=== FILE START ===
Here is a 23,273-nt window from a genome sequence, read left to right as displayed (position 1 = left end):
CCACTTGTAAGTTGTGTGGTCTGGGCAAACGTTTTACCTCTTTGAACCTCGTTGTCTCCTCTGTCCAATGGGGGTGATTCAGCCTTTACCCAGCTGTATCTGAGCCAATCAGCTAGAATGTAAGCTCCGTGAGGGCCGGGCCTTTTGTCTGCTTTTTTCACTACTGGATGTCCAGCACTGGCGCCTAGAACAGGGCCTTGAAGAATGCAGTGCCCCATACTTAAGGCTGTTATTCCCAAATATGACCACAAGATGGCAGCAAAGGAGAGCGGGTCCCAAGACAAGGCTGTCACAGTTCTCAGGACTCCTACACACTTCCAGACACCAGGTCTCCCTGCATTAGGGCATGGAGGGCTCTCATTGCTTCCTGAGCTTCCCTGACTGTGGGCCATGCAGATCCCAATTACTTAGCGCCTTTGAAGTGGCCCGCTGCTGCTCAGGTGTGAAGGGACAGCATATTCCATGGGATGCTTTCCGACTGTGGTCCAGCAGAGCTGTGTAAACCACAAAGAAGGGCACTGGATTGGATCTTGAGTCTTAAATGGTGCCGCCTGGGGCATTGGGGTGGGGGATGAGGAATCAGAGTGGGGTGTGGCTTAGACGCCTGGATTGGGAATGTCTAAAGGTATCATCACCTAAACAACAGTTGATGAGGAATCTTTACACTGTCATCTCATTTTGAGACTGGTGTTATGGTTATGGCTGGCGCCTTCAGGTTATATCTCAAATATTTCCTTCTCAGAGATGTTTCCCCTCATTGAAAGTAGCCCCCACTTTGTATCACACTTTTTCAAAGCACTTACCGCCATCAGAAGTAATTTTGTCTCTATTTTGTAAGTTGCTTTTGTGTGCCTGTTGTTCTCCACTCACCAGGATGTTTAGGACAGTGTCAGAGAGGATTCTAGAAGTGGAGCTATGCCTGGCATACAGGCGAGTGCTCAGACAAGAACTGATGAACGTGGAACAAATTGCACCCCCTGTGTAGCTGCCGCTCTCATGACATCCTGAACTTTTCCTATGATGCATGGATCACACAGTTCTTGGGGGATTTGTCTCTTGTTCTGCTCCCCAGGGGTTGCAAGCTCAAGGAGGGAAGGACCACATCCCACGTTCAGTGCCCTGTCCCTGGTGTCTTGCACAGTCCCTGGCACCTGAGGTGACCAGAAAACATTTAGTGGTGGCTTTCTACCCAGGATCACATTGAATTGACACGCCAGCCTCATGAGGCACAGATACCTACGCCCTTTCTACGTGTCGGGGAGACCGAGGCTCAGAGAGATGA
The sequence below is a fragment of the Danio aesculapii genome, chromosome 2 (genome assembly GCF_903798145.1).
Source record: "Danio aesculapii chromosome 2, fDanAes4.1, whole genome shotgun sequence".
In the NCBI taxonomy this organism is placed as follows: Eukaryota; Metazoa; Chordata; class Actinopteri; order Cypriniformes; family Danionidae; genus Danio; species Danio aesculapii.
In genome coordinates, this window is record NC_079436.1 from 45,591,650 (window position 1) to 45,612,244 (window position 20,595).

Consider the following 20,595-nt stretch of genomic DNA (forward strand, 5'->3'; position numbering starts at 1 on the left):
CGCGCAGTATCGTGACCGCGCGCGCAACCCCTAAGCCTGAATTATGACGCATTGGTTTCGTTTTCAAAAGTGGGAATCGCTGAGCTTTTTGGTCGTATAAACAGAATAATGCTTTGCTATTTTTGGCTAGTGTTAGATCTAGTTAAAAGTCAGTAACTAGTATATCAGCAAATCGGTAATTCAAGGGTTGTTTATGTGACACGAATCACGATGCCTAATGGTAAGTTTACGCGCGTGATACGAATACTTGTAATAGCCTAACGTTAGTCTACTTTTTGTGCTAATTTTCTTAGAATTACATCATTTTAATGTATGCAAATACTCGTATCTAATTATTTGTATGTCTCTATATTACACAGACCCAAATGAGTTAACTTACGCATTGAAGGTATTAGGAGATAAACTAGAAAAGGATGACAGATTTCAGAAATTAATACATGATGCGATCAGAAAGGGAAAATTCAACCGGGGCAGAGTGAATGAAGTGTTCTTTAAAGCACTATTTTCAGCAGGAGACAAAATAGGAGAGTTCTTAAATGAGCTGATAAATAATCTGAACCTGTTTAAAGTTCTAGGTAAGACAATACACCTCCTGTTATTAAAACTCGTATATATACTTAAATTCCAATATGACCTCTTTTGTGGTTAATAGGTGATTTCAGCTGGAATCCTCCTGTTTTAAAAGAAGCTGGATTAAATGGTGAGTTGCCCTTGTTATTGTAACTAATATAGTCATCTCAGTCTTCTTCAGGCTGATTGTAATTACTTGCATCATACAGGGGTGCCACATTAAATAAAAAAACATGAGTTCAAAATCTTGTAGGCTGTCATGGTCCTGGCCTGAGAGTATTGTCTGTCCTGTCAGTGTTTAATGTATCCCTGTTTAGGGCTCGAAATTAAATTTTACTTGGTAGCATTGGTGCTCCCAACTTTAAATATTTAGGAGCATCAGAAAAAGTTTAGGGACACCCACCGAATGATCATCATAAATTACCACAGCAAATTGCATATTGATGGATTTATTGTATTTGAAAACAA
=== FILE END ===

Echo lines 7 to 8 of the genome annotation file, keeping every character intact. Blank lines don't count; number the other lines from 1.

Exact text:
Consider the following 20,595-nt stretch of genomic DNA (forward strand, 5'->3'; position numbering starts at 1 on the left):
CGCGCAGTATCGTGACCGCGCGCGCAACCCCTAAGCCTGAATTATGACGCATTGGTTTCGTTTTCAAAAGTGGGAATCGCTGAGCTTTTTGGTCGTATAAACAGAATAATGCTTTGCTATTTTTGGCTAGTGTTAGATCTAGTTAAAAGTCAGTAACTAGTATATCAGCAAATCGGTAATTCAAGGGTTGTTTATGTGACACGAATCACGATGCCTAATGGTAAGTTTACGCGCGTGATACGAATACTTGTAATAGCCTAACGTTAGTCTACTTTTTGTGCTAATTTTCTTAGAATTACATCATTTTAATGTATGCAAATACTCGTATCTAATTATTTGTATGTCTCTATATTACACAGACCCAAATGAGTTAACTTACGCATTGAAGGTATTAGGAGATAAACTAGAAAAGGATGACAGATTTCAGAAATTAATACATGATGCGATCAGAAAGGGAAAATTCAACCGGGGCAGAGTGAATGAAGTGTTCTTTAAAGCACTATTTTCAGCAGGAGACAAAATAGGAGAGTTCTTAAATGAGCTGATAAATAATCTGAACCTGTTTAAAGTTCTAGGTAAGACAATACACCTCCTGTTATTAAAACTCGTATATATACTTAAATTCCAATATGACCTCTTTTGTGGTTAATAGGTGATTTCAGCTGGAATCCTCCTGTTTTAAAAGAAGCTGGATTAAATGGTGAGTTGCCCTTGTTATTGTAACTAATATAGTCATCTCAGTCTTCTTCAGGCTGATTGTAATTACTTGCATCATACAGGGGTGCCACATTAAATAAAAAAACATGAGTTCAAAATCTTGTAGGCTGTCATGGTCCTGGCCTGAGAGTATTGTCTGTCCTGTCAGTGTTTAATGTATCCCTGTTTAGGGCTCGAAATTAAATTTTACTTGGTAGCATTGGTGCTCCCAACTTTAAATATTTAGGAGCATCAGAAAAAGTTTAGGGACACCCACCGAATGATCATCATAAATTACCACAGCAAATTGCATATTGATGGATTTATTGTATTTGAAAACAA